Travel during the off season or the shoulder season. If you live in U.S., you know that summer is basically high season for most places. Kids are out of school, the weather is generally better and this is when most families decide to take their trips. By planning to travel in the off season, not only will you save a lot of money, you won’t be battling the crowds. Its a road trip, how can it get crowded?! Trust me, we were there in May, which is considered the shoulder season, and all of the popular stops, McWay Falls, Muir Woods, Marin Headlands, they were all crowded if you didn’t go early in the day.
Most importantly though, when traveling in the off season, you can also get better deals on hotels and accommodations which is going to be one of your biggest expenses on a California coast road trip. Everything will be cheaper, from your flight to car rental, hotel, etc.
Shop around for your accommodations. I love Hotels.com because you can book any hotel on their site while earning towards reward nights. You’re not limited to just one brand of hotel and sometimes they even offer really unique lodging depending on the area you’re booking. And you can even earn cash back through Ebates when booking a hotel through Hotels.com. Be sure to check Groupon as well, as you can find pretty good deals through their getaways section, especially when traveling in the off season.
And as always, check AirBNB! We didn’t book through AirBNB for our trip solely due to the fact that we generally only stayed in a location for one night at a time, but we always find it to be a great resource when traveling. *Sign up through this link and get $40 off your first stay!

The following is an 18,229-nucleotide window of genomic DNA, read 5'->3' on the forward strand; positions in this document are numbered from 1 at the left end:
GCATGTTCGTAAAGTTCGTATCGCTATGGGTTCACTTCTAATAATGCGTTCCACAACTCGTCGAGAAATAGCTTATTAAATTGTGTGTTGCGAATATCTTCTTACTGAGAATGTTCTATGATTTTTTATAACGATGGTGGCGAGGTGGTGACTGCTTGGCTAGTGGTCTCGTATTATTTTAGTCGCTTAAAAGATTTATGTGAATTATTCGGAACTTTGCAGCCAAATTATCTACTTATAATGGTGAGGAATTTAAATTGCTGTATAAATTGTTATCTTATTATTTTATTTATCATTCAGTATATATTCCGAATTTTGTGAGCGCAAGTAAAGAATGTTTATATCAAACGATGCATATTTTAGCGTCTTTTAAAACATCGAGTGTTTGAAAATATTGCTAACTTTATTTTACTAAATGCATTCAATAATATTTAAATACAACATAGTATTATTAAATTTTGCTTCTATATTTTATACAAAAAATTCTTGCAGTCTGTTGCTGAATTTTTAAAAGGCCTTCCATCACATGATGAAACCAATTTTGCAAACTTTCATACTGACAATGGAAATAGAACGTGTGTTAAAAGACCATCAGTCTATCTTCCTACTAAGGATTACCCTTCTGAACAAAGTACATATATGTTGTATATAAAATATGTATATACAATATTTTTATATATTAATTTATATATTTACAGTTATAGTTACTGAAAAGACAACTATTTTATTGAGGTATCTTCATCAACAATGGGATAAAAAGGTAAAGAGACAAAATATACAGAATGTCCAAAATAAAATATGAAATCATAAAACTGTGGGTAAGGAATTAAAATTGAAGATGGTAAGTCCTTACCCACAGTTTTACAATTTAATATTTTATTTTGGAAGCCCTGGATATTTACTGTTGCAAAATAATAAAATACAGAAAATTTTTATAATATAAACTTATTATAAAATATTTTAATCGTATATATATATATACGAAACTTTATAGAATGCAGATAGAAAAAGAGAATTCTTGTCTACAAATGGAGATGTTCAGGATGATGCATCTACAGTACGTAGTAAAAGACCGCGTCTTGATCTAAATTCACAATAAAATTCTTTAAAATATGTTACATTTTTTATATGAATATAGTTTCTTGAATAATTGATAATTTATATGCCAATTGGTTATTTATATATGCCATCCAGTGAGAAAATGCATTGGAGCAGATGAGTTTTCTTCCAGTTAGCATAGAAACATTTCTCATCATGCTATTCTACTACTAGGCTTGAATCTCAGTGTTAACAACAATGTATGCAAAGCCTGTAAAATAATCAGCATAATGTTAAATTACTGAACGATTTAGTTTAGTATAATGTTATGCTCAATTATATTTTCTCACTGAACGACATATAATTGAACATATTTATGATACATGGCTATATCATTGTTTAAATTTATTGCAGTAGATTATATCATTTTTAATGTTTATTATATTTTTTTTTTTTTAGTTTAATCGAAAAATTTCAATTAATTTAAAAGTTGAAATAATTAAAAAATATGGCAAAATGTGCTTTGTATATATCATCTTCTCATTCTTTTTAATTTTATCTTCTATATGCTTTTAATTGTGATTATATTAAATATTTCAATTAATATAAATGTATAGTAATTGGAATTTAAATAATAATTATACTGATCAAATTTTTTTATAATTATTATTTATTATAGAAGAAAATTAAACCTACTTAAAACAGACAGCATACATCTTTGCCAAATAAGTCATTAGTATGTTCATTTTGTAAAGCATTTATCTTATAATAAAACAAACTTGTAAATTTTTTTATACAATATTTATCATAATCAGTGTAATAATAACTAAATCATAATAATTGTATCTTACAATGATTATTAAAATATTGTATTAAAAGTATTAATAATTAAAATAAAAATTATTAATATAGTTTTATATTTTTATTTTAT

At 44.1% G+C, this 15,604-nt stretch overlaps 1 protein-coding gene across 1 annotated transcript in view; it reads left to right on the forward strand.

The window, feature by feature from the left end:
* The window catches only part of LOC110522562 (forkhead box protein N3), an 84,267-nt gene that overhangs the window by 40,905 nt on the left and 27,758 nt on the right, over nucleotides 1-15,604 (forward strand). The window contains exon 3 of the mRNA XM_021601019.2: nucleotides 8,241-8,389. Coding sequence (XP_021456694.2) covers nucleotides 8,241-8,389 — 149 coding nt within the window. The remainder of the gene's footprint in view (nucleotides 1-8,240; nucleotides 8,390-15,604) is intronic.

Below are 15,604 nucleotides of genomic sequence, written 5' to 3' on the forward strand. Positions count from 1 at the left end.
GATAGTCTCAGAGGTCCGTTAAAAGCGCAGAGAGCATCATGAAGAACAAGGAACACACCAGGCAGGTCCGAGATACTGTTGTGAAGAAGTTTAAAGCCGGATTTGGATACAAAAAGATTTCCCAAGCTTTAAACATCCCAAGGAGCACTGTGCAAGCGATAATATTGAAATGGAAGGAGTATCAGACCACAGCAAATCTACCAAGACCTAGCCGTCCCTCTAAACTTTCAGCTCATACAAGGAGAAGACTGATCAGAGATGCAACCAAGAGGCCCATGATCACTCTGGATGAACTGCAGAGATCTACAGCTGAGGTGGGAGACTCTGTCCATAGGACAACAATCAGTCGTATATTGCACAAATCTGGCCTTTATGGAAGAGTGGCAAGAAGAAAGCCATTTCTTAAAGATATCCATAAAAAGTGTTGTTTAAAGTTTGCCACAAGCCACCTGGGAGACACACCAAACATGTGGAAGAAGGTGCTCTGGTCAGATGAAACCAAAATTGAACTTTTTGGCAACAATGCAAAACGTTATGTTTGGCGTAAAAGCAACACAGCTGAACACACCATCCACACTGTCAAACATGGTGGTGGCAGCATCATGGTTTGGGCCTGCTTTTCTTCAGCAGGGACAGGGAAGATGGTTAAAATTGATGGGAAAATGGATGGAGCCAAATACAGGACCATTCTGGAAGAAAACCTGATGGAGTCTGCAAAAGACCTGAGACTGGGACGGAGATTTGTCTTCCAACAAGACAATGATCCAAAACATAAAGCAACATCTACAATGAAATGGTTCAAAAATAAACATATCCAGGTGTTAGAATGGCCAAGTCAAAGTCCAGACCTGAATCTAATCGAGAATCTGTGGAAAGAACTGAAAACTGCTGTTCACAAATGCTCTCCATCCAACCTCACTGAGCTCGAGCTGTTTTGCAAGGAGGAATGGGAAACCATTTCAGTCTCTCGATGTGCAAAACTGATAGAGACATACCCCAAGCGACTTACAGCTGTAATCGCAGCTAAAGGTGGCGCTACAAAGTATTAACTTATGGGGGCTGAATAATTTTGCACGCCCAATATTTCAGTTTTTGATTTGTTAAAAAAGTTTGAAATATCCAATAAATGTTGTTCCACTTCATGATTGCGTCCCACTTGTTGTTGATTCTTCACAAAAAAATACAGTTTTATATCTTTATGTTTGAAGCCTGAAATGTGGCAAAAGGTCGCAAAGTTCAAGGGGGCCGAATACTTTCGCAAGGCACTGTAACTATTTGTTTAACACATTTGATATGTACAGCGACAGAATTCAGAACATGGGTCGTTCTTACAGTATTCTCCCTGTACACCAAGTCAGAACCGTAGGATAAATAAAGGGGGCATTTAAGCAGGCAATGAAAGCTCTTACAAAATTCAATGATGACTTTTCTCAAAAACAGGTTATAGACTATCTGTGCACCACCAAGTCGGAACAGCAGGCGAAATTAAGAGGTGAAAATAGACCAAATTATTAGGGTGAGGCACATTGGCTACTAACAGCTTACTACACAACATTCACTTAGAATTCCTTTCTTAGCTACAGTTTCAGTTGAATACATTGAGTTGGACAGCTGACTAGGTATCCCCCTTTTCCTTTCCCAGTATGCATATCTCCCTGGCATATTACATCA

Camp! We did not take advantage of this while on our trip, but next time we go, we definitely will! California has some of the most amazing state and national parks, especially along the Pacific Coast Highway, that choosing to camp can really help decrease costs if you’re looking to stay on a budget. I found this website helpful for planning a camping trip on California’s coast.
Stay in an outlier town. If possible, try to stay outside of the major areas and your budget will thank you. I found that sometimes just by staying 10 minutes from a city, you could save significantly. For example, rather than staying in Santa Cruz, we stayed 10 minutes down the coast in Aptos and it saved me about $100 for one night! You don’t generally hear about Aptos, however we were happy to find an amazing Mexican restaurant there two minutes from our hotel that was within walking distance to the beach. And its literally right off of the Pacific Coast Highway, so it just got us even closer to our next destination the following day!